Old glass pieces, bottles and pottery can stay in the ocean. If there is a brand new bottle with its label intact then you can remove it, as long as there is nothing already living in it! Some people choose to tilt the neck of glass bottles upright to ensure a clear entry and exit route for any resident creatures. Again, please use your best judgement.
If you come across a heavy object (over 4kg) please ensure that a lift-bag is used by someone who is trained to do so.
The rest is yours for the taking!
After the Eco Dive
Give yourself a big round of applause for your hard work!
Depending on what you find, you may want to leave heavy things to dry out before disposal. Please, remember to separate the recyclables!
It’s wise to check that there are no sneaky wee critters hiding in any of the waste. Crabs are notorious for stashing themselves in amongst netting and rope, so be sure to shake them off before binning anything!
Take a photo of your haul and celebrate your hard work. Share it far and wide and encourage others to do the same! I’d love to hear about your land cleans or eco dives – please comment on this post, reach out on Facebook or tag me on Instagram!
If you found this post useful or inspiring then please share it with your friends, family and community! I massively appreciate your support and hope to continue bringing you useful and exciting content. We can save the world – one blog post, one land clean and one plastic bottle at a time. Thank you!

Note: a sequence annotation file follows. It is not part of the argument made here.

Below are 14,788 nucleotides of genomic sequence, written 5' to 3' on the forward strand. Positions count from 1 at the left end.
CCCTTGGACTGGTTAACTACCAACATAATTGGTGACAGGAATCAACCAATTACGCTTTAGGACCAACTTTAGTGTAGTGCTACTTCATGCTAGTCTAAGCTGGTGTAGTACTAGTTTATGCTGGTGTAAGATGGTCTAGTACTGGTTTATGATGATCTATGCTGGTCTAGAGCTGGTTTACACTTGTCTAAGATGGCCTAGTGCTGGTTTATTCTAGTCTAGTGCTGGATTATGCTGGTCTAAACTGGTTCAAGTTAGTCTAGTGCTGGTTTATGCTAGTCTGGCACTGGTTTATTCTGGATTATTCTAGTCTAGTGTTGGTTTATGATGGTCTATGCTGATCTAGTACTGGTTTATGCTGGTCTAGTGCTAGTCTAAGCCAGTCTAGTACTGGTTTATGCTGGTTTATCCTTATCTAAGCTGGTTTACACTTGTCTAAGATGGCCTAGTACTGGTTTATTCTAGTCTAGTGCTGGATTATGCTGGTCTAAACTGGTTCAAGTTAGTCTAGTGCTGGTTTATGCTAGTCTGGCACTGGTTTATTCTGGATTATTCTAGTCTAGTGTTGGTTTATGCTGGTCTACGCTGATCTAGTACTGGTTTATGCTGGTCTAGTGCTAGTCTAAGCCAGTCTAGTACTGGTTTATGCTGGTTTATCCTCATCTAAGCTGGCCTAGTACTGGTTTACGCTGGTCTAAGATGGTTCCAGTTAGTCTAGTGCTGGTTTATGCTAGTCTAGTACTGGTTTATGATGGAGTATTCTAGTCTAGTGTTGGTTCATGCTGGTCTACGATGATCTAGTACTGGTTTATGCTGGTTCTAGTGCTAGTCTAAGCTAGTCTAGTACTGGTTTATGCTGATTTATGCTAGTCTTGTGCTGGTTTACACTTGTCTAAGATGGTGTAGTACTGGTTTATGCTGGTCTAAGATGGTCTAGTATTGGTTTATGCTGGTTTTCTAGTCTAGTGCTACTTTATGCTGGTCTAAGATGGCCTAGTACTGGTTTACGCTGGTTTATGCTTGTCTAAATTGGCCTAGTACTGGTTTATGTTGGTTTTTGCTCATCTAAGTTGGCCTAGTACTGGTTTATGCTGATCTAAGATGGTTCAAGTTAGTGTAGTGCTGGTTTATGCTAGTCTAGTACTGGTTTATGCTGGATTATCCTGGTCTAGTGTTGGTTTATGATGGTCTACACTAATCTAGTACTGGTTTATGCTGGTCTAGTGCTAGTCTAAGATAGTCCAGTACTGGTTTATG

How to become a PADI Divemaster
No matter where you want to go to do your DM course, here’s a quick guide on what it takes to get there!
If you still need a little push in the right direction, check out 10 of the best things about scuba diving!
Before you begin your PADI Divemaster Course, you’ll need to:
- be 18 years old
- have a doctor’s medical statement of fitness, signed within 12 months
- be certified as a PADI Rescue Diver
- have an Emergency First Response (or similar first aid) certification within 24 months – if you’re a medical professional, you’re sorted
- have 40 logged dives
- have at least 1 month to complete it (though I’d recommend taking 2+).
A lot of dive centres can work out a package price for you if you’ve still got a few courses or dives to get under your belt before you start.
If you book your DM Course here, you get to DIVE FOR FREE the whole way through! It’s the best way to gain experience and get your numbers up!
Where should you do your Divemaster course?
It’s a big world out there! Consider…
- country, continent & culture
- visa restrictions
- living costs
- political stability
- local dive laws
- weather & dive conditions
- work opportunities
- social lifestyle
What about the dive centre?